iPhone users have cleared an initial hurdle in an antitrust lawsuit against Apple as the U.S. Supreme Court ruled they can sue the company for charging too much for apps sold in the App Store.
Apple had sought to dismiss the class action, arguing it acted only as an intermediary between app developers and purchasers. Since iPhone users do not purchase apps directly from Apple, the company said, they did not have standing to sue for antitrust violations under a 1977 Supreme Court precedent.
But in a 5-4 decision, the high court said on Monday that iPhone owners were not indirect purchasers “two or more steps removed from the antitrust violator in a distribution chain” as was the plaintiff in the 1977 case but purchasers who pay the alleged overcharge on apps directly to Apple even if the app developer sets the actual price.
“iPhone owners are direct purchasers from Apple and are proper plaintiffs to maintain this antitrust suit,” Justice Brett Kavanaugh wrote for the majority.
The ruling did not address whether Apple overcharges for apps, leaving that issue for the trial court to decide. But if the plaintiffs ultimately succeed, Ars Technica said, “it could not only force Apple to refund money the company collected from users over the last few years — it could also put pressure on Apple to open up the iOS platform, allowing users to install third-party software without paying Apple for the privilege.”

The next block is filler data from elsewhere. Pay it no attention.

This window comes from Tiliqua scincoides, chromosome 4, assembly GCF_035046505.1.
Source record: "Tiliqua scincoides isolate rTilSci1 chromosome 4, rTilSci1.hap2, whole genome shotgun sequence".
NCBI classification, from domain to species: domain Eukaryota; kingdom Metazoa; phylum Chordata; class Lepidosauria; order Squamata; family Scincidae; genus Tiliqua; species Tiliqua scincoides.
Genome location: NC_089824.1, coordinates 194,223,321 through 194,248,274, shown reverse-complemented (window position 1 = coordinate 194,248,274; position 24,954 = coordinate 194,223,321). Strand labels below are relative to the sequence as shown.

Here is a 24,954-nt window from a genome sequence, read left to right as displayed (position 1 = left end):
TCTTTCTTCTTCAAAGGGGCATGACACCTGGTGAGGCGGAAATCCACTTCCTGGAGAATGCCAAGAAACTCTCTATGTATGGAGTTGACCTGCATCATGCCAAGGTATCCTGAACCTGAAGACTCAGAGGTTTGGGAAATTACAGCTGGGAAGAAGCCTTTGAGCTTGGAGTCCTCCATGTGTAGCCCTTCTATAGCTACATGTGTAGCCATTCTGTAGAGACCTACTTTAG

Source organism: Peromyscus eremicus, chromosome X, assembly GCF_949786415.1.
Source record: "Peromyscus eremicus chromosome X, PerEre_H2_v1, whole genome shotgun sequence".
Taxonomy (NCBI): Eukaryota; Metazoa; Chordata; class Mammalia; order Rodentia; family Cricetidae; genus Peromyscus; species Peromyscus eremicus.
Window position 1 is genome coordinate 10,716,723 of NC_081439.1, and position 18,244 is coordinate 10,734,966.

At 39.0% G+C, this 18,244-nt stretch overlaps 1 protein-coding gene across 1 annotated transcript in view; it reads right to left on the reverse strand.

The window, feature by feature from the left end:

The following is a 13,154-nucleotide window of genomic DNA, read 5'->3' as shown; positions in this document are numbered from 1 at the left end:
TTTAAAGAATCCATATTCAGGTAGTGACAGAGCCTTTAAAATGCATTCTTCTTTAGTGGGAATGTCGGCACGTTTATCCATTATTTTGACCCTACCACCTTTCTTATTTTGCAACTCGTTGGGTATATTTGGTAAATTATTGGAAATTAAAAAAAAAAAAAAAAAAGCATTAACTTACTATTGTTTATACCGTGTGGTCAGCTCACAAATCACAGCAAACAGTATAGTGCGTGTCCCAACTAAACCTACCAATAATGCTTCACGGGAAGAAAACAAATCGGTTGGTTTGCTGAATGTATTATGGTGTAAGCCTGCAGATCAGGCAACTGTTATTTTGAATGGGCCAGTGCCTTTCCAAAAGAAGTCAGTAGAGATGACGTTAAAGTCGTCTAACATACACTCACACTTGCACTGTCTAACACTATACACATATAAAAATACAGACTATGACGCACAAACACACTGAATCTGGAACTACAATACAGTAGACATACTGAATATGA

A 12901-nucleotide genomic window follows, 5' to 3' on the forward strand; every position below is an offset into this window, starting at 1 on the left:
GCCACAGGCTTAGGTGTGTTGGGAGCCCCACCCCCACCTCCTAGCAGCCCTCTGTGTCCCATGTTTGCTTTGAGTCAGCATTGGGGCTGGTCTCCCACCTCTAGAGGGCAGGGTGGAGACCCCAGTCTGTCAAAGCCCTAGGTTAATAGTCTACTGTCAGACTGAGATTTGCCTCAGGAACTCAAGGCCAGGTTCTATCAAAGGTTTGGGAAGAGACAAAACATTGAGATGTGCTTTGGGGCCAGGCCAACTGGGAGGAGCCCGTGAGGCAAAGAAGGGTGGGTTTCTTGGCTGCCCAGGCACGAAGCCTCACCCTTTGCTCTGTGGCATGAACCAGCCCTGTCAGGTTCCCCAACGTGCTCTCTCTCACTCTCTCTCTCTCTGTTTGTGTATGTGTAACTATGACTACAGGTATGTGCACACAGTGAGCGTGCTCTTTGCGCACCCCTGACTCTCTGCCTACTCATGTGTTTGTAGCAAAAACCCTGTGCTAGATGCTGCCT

The Apple Store generated payments to developers of more than $26 billion in 2017. The New York Times noted that Apple, which charges developers a 30% commission, has been trying to “shift its business to rely more on revenue from sales of apps and other services instead of iPhones.”
In trading Monday, Apple shares fell 5.2% to $186.86.
Four iPhone users brought the antitrust suit in 2011, alleging Apple exercises monopoly power in the retail market for the sale of apps and has unlawfully used that power to force iPhone owners to pay Apple higher-than-competitive prices for apps.
The trial court granted Apple’s motion to dismiss but the 9th U.S. Circuit Court of Appeals reversed that decision.